RALEIGH, N.C. — North Carolina State’s NCAA case involving recruiting violations tied to former Wolfpack one-and-done star Dennis Smith Jr. has been recommended to go through an independent investigation process created for complex cases.
In a statement Friday, athletics spokesman Fred Demarest said the school must respond by April 14 to the recommendation. Demarest said officials are “reviewing and evaluating our options.”
The NCAA created the Independent Accountability Resolution Process (IARP) last year, a product of proposals from the commission led by former U.S. Secretary of State Condoleezza Rice in 2018 to reform college basketball amid a federal corruption investigation into the sport. The process includes independent investigators and decision-makers with no direct ties to NCAA member schools, and rulings cannot be appealed.
The NCAA announced last month that Memphis’ case involving star freshman basketball player James Wiseman would go that route, becoming the first to enter the process.
IARP spokeswoman Whitney Ertel declined to comment on the N.C. State case, but said involved parties have the chance to respond to any recommendation before a determination is made.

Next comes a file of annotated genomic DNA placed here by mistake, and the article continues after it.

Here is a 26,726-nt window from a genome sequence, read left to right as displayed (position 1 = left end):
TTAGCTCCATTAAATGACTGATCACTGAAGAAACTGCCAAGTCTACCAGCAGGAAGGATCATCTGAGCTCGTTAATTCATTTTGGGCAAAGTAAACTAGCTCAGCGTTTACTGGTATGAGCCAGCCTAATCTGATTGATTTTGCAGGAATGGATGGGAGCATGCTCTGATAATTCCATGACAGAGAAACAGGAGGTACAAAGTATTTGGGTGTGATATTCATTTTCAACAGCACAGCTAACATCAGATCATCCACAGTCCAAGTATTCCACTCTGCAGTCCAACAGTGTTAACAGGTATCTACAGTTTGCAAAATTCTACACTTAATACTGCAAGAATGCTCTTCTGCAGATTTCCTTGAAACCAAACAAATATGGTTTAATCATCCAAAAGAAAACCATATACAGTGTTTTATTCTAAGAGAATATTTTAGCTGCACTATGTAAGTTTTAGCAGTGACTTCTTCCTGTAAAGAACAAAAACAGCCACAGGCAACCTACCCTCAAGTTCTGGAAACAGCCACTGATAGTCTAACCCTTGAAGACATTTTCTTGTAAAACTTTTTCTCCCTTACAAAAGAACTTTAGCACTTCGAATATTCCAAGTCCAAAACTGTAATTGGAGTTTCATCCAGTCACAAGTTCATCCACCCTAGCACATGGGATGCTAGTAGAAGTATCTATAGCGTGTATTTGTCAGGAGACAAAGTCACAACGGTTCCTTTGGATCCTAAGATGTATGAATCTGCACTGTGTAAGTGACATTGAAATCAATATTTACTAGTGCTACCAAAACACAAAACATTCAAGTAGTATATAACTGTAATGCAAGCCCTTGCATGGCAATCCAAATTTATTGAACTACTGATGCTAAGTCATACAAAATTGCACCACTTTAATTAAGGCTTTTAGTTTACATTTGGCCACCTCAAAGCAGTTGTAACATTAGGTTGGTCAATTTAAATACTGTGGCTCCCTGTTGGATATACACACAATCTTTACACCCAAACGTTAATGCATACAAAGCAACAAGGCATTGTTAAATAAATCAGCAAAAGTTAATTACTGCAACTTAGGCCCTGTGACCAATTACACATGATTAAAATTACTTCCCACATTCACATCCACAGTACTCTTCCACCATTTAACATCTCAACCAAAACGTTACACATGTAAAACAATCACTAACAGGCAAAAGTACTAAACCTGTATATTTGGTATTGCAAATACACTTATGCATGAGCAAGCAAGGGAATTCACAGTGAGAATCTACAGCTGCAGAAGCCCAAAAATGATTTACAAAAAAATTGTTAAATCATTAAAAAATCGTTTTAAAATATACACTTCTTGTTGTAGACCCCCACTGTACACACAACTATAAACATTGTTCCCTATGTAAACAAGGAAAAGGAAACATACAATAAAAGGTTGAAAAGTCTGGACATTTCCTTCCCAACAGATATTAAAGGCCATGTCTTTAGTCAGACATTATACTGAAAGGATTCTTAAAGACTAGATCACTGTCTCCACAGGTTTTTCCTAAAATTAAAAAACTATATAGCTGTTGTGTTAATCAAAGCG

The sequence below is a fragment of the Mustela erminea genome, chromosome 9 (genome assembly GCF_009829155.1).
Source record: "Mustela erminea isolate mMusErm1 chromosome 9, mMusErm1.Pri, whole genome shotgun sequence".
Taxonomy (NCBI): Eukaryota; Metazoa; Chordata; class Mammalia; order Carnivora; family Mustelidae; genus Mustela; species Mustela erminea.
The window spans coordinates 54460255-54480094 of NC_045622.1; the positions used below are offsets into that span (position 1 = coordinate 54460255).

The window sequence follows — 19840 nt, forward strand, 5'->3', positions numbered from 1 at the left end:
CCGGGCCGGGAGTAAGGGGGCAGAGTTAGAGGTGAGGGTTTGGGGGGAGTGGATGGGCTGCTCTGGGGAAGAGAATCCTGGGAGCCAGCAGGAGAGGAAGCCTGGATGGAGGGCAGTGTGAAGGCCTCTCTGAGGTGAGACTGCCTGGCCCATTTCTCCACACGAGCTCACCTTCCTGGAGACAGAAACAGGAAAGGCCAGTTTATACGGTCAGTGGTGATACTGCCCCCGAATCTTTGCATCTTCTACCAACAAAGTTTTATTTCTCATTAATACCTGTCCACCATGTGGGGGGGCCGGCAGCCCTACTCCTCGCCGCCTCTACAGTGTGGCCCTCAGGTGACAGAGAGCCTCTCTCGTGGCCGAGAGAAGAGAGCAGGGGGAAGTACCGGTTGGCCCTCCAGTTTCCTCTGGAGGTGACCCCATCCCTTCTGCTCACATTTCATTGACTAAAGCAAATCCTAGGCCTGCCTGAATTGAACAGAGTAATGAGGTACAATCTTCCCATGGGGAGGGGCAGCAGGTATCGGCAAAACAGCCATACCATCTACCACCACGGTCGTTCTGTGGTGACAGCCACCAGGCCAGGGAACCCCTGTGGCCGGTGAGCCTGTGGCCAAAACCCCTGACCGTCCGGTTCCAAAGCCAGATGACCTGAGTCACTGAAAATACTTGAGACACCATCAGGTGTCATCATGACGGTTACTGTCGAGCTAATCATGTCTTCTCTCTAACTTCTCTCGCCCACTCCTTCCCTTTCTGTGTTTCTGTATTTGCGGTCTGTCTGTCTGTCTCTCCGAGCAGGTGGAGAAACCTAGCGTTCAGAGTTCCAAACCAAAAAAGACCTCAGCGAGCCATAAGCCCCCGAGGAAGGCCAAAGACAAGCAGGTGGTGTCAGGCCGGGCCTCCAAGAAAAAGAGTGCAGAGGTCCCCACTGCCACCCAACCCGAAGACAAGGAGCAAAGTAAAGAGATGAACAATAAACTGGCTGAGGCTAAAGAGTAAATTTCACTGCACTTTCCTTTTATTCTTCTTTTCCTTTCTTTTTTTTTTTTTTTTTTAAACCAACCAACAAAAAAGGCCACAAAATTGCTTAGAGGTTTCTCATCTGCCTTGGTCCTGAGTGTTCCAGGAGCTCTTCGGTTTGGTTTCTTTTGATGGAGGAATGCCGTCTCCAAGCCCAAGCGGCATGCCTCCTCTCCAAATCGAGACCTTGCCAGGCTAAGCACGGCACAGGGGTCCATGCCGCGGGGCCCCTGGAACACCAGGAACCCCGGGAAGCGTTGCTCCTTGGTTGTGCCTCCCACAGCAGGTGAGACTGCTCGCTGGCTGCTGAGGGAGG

“A case can either be accepted into the independent process or it can be denied,” Ertel said. “If any case is going to be accepted, then we will make an announcement.”
N.C. State was charged last summer with four violations, including former head coach Mark Gottfried being charged individually under the provision of head-coach responsibility for violations within his program.
Specifically, the NCAA has alleged ex-assistant Orlando Early provided Smith and his associates approximately $46,700 in impermissible benefits – including $40,000 that a government witness testified he delivered to Early intended for Smith’s family in 2015.
N.C. State has argued the NCAA had not proven money was actually provided to Smith or his family, noting Smith – picked ninth in the 2017 NBA draft after one year in Raleigh – denied receiving money in a school interview in 2019.
Attorneys for Gottfried, now coach at Cal State Northridge, have questioned the fairness of the process and argued Gottfried fulfilled obligations to monitor the program.
The NCAA enforcement staff’s response in February held firm that violations had occurred.